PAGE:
Social studies concept being taught in this lesson: September 11, 2001



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Book Kit Template

Social studies concept being taught in this lesson: September 11, 2001

Book Kit Title: The Man Who Walked Between the Towers

Book Author and Publication Date: Mordicai Gerstein; 2003

ISBN#: 978-0-312-36878-4


This Book Kit was planned by: Katie Nichols ________________ ­­­­­­­_____
Grade Level this kit is intended for: 2nd Grade ________
Core Curriculum Standard and Objective OR NCSS Standard this lesson teaches: Time, Continuity, and Change_
Materials for the Lesson:

  • The Man Who Walked Between the Towers by Mordecai Gerstein

Lesson Objective: The students will learn about the events of September 11th and some of the ways that it has impacted the people of the United States.


Background Knowledge: none
Anticipatory Set/Invitation to Learn: How many of you have ever walked on a balance beam? What is it like? Has anybody any seen anyone walk on a tightrope? Etc.
Listening Focus: How the pictures and story make them feel; the story itself
Method for sharing the book:

  • I would introduce the story with the questions in the anticipatory set. Then, Once there was a man who walked on a tightrope stretched between the tops of two buildings called the World Trade Center in New York City. What do you think that would be like?

  • Read the story. I would read it straight through, slowly, letting them get a good look at the illustrations.
  • At the end, I would ask, “Does anyone know why the towers are gone now?” If someone knows or answers, I would expound and move on to the next step. Otherwise, I would say that they fell down in 2001 and move on to explain.


Instructional Procedures:

  • Continuing the discussion, I would tell the students some of the facts about September 11th: the planes were hijacked (talk about what that means), crashed into the towers, and they fell. I would be careful about the way that I approached it, using appropriate vocabulary and not going into too much detail about the crash. I would show a picture of the towers before and Ground Zero (below). Then we would talk about the emergency responders that helped so many people. We would talk about how the firemen went into the buildings to save people, how quickly they all responded, and how many of them got sick from all the ash and smoke in the air, and how brave they were. We would also talk about how they raised a flag on Ground Zero to honor the people who died (picture below). We would talk about what this even t meant to the people of the United States – it brought us together as a country, we went to war to stop it from happening to other people, etc.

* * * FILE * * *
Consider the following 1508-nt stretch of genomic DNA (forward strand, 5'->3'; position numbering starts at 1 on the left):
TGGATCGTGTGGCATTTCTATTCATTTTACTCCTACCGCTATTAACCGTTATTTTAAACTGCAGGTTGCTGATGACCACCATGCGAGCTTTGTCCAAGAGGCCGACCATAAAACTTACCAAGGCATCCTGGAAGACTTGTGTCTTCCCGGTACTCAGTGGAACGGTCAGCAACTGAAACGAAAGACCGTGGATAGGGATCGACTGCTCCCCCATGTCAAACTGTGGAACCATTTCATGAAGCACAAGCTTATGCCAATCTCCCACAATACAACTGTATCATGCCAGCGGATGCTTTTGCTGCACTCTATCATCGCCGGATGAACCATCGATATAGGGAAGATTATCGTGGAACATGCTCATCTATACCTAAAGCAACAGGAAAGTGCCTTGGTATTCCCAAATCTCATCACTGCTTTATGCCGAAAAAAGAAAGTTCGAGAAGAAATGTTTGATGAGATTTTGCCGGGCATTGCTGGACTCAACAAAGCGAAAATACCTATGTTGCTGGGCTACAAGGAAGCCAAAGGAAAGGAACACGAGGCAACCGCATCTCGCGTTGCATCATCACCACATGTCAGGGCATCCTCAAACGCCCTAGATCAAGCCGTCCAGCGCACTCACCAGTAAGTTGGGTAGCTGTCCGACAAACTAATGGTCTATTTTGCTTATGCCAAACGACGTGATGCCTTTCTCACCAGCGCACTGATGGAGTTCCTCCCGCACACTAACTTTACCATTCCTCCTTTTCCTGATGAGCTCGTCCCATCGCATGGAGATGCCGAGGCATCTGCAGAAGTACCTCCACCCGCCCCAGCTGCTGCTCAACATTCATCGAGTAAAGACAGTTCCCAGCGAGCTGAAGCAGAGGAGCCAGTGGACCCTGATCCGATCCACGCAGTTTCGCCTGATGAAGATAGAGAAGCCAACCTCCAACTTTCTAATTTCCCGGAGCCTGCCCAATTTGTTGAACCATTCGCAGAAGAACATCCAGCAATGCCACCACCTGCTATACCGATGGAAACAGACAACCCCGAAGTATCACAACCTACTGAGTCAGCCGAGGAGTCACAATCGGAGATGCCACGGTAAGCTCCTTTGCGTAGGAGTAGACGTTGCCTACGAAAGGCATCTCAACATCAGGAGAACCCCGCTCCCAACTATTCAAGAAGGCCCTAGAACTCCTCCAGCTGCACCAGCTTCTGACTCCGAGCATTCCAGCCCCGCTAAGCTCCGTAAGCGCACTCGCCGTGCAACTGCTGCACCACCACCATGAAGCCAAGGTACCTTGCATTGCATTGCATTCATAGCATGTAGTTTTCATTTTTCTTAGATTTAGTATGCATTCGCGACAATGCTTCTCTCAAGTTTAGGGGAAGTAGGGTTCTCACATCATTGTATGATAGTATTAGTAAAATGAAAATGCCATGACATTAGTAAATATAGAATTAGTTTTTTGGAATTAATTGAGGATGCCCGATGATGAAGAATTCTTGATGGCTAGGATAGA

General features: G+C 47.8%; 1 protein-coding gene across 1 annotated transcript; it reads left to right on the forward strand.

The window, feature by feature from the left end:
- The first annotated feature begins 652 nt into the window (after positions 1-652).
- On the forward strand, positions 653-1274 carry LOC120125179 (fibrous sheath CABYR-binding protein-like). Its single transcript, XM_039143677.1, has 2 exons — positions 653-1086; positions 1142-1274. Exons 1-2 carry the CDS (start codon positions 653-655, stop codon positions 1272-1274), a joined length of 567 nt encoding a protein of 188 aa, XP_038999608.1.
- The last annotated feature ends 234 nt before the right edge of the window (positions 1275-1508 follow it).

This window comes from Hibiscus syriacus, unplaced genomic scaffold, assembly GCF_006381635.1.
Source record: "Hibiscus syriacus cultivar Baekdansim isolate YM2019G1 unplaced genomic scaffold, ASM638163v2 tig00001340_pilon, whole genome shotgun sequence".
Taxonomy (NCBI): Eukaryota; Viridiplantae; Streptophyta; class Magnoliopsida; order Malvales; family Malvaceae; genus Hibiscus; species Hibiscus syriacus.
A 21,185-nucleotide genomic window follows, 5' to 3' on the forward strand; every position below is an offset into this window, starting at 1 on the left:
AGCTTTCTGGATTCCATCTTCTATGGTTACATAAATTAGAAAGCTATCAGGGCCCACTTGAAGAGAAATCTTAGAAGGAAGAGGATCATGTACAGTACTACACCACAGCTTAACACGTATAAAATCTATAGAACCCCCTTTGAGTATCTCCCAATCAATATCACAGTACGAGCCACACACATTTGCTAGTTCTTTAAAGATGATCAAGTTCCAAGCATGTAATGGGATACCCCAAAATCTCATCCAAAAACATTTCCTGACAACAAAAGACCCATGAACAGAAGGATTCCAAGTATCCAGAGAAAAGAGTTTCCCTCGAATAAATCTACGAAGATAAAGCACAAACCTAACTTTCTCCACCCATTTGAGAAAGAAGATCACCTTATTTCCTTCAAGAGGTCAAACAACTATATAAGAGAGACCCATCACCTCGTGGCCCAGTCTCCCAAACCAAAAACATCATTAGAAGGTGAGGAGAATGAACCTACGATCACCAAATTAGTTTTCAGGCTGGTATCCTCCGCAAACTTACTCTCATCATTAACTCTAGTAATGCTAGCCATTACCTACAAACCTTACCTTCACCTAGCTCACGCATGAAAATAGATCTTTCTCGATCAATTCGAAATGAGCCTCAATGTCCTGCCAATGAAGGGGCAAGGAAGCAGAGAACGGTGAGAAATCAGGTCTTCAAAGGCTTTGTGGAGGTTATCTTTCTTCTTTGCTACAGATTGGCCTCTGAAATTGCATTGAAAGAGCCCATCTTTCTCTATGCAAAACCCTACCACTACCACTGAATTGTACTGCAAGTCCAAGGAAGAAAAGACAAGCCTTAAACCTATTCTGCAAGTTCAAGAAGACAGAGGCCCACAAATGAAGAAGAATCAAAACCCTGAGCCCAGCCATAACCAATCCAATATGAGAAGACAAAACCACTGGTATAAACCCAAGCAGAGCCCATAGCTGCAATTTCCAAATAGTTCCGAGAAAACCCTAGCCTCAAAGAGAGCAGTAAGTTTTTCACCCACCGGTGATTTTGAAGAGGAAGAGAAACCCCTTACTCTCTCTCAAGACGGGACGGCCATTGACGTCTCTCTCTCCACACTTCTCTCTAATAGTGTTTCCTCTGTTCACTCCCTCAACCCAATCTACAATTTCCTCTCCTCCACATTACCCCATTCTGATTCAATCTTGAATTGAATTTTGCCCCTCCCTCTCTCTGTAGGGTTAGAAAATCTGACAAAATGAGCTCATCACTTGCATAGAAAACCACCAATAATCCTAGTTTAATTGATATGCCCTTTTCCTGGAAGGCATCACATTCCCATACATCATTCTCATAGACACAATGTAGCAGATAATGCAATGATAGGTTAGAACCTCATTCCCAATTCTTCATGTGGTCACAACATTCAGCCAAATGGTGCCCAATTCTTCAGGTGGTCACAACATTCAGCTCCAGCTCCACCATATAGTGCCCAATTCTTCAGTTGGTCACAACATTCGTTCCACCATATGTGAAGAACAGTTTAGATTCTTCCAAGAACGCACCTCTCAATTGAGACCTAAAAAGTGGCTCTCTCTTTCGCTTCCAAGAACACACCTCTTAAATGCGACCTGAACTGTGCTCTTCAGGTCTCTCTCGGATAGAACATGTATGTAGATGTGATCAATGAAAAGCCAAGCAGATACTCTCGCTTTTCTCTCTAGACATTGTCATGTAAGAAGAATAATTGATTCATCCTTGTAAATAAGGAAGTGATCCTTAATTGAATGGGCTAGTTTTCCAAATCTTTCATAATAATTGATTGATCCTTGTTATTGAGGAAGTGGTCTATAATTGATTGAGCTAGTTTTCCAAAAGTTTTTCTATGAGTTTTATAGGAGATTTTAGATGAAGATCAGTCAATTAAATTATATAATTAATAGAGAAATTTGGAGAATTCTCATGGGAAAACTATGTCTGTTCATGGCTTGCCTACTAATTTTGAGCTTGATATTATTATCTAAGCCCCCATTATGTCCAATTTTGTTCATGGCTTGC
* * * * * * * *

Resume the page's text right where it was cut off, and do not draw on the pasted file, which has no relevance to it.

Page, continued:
Closure: We would just finish up our discussion; I’d ask if there were any questions.


Evidence of Student Learning: Through class discussion. I would pay attention to the way students are responding and discussing. If I felt that they didn’t really understand, we would take some class time another day before doing the activities.

Integrated Learning Activities Template

Activity 1: Listening Center (small group)

Knowledge



  1. Listen to the story on tape.

  2. Using the puppets, retell the story. Make sure to include all the characters, the problem and solution, and all the events in order. If you need to look at the book, go ahead.